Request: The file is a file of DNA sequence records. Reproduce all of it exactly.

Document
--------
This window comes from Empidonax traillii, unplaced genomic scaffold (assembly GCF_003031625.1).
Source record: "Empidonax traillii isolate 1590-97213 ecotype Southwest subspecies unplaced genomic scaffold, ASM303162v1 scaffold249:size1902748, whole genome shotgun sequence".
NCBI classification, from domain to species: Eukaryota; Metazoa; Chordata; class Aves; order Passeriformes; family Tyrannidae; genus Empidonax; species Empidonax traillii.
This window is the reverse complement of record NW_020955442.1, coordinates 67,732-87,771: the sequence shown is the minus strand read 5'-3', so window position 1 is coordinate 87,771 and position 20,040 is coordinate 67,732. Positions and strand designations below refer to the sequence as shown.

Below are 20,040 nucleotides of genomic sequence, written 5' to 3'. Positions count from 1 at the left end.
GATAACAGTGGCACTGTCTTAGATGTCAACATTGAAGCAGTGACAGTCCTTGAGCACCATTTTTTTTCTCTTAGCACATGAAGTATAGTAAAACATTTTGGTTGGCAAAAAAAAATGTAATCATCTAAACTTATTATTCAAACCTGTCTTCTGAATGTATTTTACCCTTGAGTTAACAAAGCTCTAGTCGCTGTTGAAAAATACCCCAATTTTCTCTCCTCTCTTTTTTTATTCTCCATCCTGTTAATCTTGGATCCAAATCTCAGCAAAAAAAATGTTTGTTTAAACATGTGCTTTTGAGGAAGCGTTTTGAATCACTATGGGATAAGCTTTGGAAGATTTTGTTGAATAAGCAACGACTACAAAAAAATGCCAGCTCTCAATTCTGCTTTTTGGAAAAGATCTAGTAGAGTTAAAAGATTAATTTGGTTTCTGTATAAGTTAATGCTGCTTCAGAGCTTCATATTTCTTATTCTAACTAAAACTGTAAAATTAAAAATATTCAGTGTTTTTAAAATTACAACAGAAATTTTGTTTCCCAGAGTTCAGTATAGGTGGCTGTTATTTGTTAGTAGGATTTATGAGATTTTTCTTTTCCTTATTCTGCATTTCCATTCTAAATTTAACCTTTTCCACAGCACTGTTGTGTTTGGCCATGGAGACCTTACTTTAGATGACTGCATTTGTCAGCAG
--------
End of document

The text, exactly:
This window comes from Empidonax traillii, unplaced genomic scaffold (assembly GCF_003031625.1).
Source record: "Empidonax traillii isolate 1590-97213 ecotype Southwest subspecies unplaced genomic scaffold, ASM303162v1 scaffold249:size1902748, whole genome shotgun sequence".
NCBI classification, from domain to species: Eukaryota; Metazoa; Chordata; class Aves; order Passeriformes; family Tyrannidae; genus Empidonax; species Empidonax traillii.
This window is the reverse complement of record NW_020955442.1, coordinates 67,732-87,771: the sequence shown is the minus strand read 5'-3', so window position 1 is coordinate 87,771 and position 20,040 is coordinate 67,732. Positions and strand designations below refer to the sequence as shown.

Below are 20,040 nucleotides of genomic sequence, written 5' to 3'. Positions count from 1 at the left end.
GATAACAGTGGCACTGTCTTAGATGTCAACATTGAAGCAGTGACAGTCCTTGAGCACCATTTTTTTTCTCTTAGCACATGAAGTATAGTAAAACATTTTGGTTGGCAAAAAAAAATGTAATCATCTAAACTTATTATTCAAACCTGTCTTCTGAATGTATTTTACCCTTGAGTTAACAAAGCTCTAGTCGCTGTTGAAAAATACCCCAATTTTCTCTCCTCTCTTTTTTTATTCTCCATCCTGTTAATCTTGGATCCAAATCTCAGCAAAAAAAATGTTTGTTTAAACATGTGCTTTTGAGGAAGCGTTTTGAATCACTATGGGATAAGCTTTGGAAGATTTTGTTGAATAAGCAACGACTACAAAAAAATGCCAGCTCTCAATTCTGCTTTTTGGAAAAGATCTAGTAGAGTTAAAAGATTAATTTGGTTTCTGTATAAGTTAATGCTGCTTCAGAGCTTCATATTTCTTATTCTAACTAAAACTGTAAAATTAAAAATATTCAGTGTTTTTAAAATTACAACAGAAATTTTGTTTCCCAGAGTTCAGTATAGGTGGCTGTTATTTGTTAGTAGGATTTATGAGATTTTTCTTTTCCTTATTCTGCATTTCCATTCTAAATTTAACCTTTTCCACAGCACTGTTGTGTTTGGCCATGGAGACCTTACTTTAGATGACTGCATTTGTCAGCAG